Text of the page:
May 16, 2017
Truck drivers are at greater risk to mental health issues, a recent survey has found.
The Transport Workers Union (TWU) has released new statistics highlighting the increased risk of depression and suicide facing workers in the transport industry.
Written by Ben Downie
Produced for online by Molly Houseman
TWU Queensland branch secretary Peter Biagini says the union is taking the news about mental health issues seriously and putting steps in place to prevent it.
“Our industry is 22% higher than the national average of those experiencing mental health, and obviously mental health eventually leads to suicide,” Mr Biagini says.
“It is a real problem that we’re tackling and we’ll be continuing to support the industry.”
The union is partnering with beyondblue in an effort involving training of employers and workers, to equip them with the knowledge to identify and remedy the growing problem of depression.
Mr Biagini identified truck drivers’ lifestyle as a key contributor to the high risk of mental illness within the industry.
“What happens in our industry, especially in the long distance of everything, they’re away from home a lot, this causes family problems, break up and then it just escalates from there,” he says.
“Break ups, to depression and eventually suicide.”
Queensland truck driver Warwick Jacobson often sees this problem with his peers and also stresses the financial dilemma for those who try to spend more time at home.
“I guess if you’re getting less money, you’ve got to work harder to make up for what you’re not getting to make the payments, to make wages and to live,” Mr Jacobson says.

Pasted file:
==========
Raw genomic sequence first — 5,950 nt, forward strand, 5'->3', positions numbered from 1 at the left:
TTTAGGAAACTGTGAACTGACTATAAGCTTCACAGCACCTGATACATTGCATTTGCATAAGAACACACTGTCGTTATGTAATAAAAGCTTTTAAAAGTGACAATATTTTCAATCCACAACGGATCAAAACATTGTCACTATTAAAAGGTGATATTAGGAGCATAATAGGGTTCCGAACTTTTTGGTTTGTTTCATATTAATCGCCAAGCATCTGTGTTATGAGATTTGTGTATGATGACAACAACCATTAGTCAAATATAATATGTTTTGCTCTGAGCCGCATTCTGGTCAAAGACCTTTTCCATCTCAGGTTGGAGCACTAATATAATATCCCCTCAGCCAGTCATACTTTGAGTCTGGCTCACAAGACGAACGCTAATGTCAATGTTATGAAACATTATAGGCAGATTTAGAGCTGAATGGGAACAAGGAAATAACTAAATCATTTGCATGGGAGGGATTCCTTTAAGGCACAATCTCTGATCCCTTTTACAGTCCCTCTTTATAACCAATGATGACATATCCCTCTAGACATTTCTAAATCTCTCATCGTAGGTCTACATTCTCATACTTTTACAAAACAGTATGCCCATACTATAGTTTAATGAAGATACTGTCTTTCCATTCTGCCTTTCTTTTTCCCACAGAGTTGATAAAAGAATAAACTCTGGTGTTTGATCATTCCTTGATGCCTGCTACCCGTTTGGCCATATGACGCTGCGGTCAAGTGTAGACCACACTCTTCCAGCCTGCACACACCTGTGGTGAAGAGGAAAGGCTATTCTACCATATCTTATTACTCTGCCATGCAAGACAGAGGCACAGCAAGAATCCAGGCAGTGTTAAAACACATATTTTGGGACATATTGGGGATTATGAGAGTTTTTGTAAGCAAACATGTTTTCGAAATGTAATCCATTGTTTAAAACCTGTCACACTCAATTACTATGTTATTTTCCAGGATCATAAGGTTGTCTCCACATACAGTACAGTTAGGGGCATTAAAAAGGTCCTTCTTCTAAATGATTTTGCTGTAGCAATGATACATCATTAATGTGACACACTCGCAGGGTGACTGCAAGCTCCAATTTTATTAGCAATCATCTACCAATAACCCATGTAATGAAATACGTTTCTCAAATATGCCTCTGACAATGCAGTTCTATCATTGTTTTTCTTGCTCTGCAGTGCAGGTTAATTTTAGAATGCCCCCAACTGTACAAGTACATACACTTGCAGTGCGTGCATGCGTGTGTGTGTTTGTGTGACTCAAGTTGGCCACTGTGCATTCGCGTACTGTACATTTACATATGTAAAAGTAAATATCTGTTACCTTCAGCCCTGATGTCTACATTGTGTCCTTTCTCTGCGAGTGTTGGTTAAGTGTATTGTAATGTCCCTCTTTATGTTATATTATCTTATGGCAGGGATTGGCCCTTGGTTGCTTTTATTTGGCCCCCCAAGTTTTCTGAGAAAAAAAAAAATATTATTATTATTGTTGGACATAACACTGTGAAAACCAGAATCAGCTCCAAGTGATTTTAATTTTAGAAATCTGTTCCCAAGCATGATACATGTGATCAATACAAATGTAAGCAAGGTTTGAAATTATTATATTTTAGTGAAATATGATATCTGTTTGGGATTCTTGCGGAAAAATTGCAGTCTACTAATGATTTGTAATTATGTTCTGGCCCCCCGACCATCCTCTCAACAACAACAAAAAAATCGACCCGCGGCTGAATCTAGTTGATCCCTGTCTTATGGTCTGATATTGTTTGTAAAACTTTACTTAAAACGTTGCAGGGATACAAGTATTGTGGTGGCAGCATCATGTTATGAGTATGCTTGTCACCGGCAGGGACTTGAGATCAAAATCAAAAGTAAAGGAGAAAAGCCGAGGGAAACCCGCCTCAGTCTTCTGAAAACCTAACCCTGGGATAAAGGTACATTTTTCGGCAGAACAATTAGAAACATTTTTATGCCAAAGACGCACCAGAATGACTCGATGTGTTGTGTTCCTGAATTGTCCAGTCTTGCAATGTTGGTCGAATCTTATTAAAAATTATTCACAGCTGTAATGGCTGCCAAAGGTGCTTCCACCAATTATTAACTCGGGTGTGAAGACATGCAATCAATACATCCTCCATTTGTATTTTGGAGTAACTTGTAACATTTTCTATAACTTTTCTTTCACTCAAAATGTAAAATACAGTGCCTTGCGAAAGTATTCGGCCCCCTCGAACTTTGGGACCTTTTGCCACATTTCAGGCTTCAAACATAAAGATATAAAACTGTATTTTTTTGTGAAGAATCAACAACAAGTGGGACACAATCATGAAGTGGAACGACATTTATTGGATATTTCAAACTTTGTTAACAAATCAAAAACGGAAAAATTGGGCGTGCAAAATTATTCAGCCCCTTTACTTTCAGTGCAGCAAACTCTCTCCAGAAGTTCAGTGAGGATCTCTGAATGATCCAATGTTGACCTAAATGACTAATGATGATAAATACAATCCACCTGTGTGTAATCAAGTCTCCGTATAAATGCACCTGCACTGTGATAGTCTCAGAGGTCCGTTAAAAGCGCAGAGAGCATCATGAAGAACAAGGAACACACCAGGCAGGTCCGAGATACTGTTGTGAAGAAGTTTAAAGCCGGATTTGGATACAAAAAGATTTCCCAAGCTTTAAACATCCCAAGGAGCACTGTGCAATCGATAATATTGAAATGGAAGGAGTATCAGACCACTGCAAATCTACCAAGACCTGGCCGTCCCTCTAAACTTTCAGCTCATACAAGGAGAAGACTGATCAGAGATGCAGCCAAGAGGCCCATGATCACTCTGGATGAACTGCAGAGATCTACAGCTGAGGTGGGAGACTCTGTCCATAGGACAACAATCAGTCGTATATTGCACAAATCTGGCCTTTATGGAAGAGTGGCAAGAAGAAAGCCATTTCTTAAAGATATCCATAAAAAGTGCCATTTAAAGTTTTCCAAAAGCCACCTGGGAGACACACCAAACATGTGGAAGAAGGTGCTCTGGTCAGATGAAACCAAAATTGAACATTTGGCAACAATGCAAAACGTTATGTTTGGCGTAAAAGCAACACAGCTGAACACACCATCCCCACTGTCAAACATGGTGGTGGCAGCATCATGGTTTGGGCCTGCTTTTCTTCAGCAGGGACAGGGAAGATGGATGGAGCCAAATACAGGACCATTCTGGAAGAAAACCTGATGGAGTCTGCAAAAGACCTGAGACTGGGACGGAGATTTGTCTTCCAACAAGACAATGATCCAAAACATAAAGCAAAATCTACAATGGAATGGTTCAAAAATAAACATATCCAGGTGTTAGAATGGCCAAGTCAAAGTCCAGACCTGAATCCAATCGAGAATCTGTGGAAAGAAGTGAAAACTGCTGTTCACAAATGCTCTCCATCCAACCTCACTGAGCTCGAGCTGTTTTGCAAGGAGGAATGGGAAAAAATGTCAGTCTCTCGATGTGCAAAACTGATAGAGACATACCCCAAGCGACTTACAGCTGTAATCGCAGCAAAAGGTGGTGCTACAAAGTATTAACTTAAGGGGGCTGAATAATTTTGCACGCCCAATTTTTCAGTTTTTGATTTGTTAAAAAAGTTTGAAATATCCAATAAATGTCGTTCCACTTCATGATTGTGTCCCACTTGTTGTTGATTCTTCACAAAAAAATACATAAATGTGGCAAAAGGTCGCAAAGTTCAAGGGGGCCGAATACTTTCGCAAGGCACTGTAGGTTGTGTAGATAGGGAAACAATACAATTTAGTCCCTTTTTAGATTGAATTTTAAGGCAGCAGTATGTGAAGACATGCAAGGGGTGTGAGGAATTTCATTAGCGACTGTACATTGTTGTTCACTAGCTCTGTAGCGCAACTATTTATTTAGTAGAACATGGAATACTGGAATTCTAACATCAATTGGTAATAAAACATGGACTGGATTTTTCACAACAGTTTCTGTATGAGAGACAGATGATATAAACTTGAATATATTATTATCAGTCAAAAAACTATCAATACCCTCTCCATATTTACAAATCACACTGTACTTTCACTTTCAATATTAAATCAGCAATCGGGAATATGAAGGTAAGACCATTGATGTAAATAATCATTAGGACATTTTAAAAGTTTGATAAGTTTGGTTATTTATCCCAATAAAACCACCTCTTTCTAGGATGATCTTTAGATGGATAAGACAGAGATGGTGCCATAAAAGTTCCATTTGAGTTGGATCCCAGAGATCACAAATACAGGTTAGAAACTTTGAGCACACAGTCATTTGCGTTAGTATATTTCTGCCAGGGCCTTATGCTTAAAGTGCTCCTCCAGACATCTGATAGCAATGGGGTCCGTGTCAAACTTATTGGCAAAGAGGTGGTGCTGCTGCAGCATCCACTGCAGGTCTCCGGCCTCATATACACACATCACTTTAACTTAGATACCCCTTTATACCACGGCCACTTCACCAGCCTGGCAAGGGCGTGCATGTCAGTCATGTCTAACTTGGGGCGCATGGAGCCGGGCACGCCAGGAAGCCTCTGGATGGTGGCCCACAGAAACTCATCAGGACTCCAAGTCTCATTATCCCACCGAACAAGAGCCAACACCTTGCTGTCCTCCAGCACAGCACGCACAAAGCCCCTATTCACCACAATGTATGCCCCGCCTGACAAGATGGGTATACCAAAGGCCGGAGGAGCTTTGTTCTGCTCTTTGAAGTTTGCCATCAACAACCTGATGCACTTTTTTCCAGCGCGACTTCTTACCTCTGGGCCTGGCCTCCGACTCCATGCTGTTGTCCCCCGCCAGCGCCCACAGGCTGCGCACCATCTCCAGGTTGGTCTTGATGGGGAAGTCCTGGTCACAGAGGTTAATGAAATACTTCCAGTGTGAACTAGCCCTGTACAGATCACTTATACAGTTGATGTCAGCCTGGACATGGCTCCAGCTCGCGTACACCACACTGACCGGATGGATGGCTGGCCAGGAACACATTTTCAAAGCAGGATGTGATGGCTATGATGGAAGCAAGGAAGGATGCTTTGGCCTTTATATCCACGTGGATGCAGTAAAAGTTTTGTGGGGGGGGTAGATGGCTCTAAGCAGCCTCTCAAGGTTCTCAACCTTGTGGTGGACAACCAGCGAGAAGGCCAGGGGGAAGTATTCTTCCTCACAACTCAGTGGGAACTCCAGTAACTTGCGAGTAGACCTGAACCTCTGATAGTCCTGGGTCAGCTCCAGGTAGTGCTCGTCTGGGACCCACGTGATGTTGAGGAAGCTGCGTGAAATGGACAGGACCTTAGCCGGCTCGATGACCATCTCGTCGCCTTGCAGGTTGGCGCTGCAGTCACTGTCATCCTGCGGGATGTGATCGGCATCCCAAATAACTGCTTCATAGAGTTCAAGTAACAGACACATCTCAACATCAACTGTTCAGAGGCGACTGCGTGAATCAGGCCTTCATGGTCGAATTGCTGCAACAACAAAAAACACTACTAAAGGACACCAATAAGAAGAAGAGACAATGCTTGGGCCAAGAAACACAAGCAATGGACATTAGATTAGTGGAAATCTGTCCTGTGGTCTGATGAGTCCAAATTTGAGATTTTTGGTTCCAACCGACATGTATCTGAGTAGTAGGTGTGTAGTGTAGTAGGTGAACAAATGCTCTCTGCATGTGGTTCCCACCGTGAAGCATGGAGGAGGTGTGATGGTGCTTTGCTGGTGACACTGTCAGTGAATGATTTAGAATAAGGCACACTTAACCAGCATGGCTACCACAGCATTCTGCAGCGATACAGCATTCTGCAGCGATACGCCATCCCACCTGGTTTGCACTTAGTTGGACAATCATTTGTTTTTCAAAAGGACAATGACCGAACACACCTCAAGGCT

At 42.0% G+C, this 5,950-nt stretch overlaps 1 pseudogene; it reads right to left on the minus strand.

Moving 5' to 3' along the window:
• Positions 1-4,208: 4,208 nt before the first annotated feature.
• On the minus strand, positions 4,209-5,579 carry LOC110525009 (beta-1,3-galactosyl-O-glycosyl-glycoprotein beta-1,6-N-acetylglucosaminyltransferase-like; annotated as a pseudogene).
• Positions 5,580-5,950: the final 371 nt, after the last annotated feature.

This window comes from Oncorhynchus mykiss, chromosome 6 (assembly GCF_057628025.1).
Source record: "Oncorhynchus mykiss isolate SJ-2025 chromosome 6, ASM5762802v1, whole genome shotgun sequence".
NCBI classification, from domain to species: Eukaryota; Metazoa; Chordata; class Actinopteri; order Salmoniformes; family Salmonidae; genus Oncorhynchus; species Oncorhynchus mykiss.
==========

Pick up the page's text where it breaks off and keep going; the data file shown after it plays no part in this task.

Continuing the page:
“Then you’re not at home as much.”
beyondblue is already working in a partnership with Ambulances Victoria due to the increased mental health risk for paramedics.
Australian Paramedics Association State Liaison Althea Dorsett says Post Traumatic Stress Disorder (PTSD) is a more common occurrence for paramedics and underlined the importance for training on mental health issues.
“I think it is certainly becoming more prominent, perhaps not in the tertiary training, I don’t think that is something they necessarily do address,” she says.
“Once someone is employed as a paramedic, it is something that is certainly becoming more common in discussion in the process of employment, as well as their training.”
Mr Jacobson says the burden has become worse after the shrinking numbers of independent operators in the wake of the “safe-rates” legislation.
This has forced independent drivers to charge 15-30% more to their clients, compared to their corporate counterparts, compounding the anxiety suffered.
For workers who have concerns about their own mental health, Mr Biagini has a final message.
“Talk to each other, don’t hide it, don’t keep it to yourself,” he says.
“Talk to your mate beside you.”